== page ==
The U.S. stock market has left $5 trillion on the table over the past 17 months due to President Trump’s multi-front trade war, Deutsche Bank estimated on Friday.
“While other factors also arguably played a role, the trade war has been key in preventing a recovery in global growth and keeping U.S. equities range bound. Foregone U.S. equity returns from price appreciation for 17 months are worth $5 trillion,” Binky Chadha, the bank’s chief strategist, wrote in a Friday note to clients obtained by Marketwatch.
Chadha noted that the cost was similar to that of the European financial crisis in 2011-2012 and the economic shock following the collapse of crude oil prices in 2014-2016.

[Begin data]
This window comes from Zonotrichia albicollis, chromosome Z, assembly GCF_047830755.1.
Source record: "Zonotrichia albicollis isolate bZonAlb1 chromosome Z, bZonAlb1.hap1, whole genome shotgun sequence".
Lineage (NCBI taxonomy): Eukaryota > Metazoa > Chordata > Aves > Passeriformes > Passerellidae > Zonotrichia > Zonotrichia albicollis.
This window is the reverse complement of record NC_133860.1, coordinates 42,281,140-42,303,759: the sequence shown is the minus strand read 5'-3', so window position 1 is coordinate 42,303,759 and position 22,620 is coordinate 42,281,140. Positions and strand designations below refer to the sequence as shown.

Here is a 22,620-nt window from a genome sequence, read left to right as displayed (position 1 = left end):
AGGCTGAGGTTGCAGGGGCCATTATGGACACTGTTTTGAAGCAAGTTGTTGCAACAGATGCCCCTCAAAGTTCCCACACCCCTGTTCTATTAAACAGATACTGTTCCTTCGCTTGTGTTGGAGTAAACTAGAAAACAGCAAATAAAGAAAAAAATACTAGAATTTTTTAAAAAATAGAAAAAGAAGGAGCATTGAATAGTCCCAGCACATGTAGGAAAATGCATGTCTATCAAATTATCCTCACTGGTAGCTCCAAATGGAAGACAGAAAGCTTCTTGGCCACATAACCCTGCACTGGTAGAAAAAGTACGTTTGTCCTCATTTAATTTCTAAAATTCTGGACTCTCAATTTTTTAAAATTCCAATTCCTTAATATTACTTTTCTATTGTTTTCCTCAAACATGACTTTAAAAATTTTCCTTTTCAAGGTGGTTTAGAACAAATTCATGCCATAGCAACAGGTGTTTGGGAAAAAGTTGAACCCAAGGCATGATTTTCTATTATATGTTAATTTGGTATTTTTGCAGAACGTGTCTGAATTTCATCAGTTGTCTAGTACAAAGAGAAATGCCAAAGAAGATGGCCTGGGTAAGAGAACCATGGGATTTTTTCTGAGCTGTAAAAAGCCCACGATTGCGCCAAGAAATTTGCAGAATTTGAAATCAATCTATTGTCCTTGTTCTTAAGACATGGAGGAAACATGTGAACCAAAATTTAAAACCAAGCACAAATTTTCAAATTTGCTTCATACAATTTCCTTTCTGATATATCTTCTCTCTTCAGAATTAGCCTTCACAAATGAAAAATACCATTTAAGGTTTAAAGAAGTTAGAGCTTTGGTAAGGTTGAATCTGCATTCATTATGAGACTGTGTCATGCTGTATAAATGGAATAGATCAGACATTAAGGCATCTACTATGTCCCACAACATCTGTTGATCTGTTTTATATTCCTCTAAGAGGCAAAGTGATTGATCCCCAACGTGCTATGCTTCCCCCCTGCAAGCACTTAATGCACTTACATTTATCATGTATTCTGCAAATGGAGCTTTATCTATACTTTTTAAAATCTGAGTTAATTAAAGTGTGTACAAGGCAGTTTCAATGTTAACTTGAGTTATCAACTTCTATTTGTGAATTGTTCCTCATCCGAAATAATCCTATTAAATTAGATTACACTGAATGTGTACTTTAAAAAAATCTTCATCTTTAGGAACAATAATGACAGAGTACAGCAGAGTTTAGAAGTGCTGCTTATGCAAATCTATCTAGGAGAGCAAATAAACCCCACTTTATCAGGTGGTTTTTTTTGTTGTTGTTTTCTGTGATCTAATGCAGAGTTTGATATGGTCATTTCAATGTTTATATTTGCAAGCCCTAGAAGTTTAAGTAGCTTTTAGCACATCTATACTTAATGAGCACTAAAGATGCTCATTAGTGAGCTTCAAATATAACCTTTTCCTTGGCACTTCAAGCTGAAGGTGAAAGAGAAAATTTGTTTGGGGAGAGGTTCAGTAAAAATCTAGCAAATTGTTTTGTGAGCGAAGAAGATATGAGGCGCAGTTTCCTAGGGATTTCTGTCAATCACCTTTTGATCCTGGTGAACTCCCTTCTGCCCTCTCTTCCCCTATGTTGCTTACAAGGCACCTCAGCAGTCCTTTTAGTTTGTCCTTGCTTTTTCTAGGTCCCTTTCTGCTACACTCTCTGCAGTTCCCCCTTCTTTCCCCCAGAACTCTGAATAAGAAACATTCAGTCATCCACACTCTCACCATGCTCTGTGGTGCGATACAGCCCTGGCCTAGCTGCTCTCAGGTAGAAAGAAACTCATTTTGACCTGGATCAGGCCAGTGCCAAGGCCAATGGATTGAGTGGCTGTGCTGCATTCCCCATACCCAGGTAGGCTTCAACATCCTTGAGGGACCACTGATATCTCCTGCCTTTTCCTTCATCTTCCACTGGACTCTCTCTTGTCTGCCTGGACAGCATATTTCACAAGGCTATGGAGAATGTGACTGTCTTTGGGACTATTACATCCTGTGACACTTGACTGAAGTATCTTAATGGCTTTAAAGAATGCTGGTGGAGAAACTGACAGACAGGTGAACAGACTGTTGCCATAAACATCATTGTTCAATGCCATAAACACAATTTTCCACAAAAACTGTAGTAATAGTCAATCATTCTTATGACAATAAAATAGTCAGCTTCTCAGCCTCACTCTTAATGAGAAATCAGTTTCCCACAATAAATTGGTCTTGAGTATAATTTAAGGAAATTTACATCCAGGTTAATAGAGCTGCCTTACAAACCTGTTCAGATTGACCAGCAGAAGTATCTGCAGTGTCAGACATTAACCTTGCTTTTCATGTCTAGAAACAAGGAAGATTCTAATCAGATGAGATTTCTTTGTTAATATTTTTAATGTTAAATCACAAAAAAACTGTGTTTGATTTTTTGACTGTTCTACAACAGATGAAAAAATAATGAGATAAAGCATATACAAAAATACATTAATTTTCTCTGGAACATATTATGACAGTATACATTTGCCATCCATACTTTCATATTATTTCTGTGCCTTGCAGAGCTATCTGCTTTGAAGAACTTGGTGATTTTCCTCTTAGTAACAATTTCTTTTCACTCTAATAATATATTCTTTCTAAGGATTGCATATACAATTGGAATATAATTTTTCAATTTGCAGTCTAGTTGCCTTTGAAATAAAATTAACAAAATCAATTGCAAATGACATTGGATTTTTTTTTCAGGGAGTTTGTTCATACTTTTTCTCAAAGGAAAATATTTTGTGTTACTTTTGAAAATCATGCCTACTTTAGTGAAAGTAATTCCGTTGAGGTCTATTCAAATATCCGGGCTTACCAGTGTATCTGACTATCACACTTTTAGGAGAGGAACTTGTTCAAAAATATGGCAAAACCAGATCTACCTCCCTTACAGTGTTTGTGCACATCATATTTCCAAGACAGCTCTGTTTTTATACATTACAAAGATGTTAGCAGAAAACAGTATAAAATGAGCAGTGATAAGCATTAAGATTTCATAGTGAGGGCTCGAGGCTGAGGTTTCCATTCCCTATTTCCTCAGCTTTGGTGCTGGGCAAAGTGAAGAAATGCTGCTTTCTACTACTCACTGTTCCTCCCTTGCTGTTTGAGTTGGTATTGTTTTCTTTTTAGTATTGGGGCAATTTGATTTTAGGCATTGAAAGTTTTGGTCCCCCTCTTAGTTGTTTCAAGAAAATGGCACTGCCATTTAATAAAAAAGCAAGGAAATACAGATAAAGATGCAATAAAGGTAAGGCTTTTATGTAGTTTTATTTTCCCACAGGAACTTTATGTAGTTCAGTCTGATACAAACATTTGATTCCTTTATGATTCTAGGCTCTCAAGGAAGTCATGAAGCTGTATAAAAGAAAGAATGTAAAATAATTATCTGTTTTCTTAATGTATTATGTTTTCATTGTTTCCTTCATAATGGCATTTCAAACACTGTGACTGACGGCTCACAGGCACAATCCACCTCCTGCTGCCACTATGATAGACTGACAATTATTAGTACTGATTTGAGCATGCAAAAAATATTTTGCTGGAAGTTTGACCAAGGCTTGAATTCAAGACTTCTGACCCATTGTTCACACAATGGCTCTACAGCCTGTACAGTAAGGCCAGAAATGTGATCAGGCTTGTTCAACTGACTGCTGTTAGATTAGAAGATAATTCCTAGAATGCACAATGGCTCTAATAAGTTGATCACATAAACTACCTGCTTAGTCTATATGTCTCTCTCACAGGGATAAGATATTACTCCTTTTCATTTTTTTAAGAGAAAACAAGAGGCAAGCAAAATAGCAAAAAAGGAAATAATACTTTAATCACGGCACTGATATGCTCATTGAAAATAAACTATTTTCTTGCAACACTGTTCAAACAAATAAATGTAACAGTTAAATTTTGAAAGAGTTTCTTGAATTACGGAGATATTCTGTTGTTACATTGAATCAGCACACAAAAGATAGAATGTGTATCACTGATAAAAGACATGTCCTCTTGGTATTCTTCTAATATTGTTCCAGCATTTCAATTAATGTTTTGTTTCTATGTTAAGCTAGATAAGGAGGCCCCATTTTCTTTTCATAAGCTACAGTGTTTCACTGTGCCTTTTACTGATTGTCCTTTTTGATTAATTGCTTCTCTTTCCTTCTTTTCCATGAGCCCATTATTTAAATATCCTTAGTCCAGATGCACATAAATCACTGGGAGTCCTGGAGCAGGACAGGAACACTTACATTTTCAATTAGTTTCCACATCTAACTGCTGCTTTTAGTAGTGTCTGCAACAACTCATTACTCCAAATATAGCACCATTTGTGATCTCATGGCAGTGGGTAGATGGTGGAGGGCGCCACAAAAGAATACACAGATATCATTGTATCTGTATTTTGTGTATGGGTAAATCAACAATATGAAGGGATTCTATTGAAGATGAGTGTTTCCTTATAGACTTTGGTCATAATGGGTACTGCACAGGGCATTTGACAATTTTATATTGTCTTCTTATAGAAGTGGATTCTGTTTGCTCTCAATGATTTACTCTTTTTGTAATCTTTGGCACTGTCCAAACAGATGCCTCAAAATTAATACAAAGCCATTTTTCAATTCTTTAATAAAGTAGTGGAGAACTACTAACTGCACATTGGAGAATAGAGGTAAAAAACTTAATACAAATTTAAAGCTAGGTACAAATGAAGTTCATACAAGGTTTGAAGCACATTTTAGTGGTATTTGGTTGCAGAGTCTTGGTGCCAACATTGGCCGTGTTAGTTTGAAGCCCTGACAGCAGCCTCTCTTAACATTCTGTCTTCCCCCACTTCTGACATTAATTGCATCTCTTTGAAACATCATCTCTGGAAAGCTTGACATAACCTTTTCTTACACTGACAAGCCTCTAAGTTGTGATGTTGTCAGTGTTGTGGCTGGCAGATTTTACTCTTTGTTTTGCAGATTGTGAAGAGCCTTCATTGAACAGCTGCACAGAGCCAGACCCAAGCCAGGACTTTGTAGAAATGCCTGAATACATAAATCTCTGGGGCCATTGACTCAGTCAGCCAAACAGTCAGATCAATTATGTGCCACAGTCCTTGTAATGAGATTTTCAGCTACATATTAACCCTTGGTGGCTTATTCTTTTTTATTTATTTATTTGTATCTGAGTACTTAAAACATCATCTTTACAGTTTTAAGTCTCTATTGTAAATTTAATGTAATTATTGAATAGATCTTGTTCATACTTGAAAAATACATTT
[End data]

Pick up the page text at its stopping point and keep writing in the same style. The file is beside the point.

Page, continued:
“In terms of duration, the current episode is still 5-6 months short of those two episodes. But it is notable that the current episode has occurred in a context of significantly stronger U.S. macro and earnings growth and a lower unemployment rate,” Chadha said, adding that the money left on the table is already worth 12 years of the U.S.’s bilateral trade deficit with China.
“While we subscribe to the consensus view that U.S. trade deficits reflect macro and not micro factors and trade policy initiatives are unlikely to have any impact on them, the point is that even if one did take the opposite view that the bilateral trade deficits are bad and that trade policy would fix them, the cost in terms of foregone equity returns is already worth 12 years of that bilateral merchandise deficit,” Chadha wrote.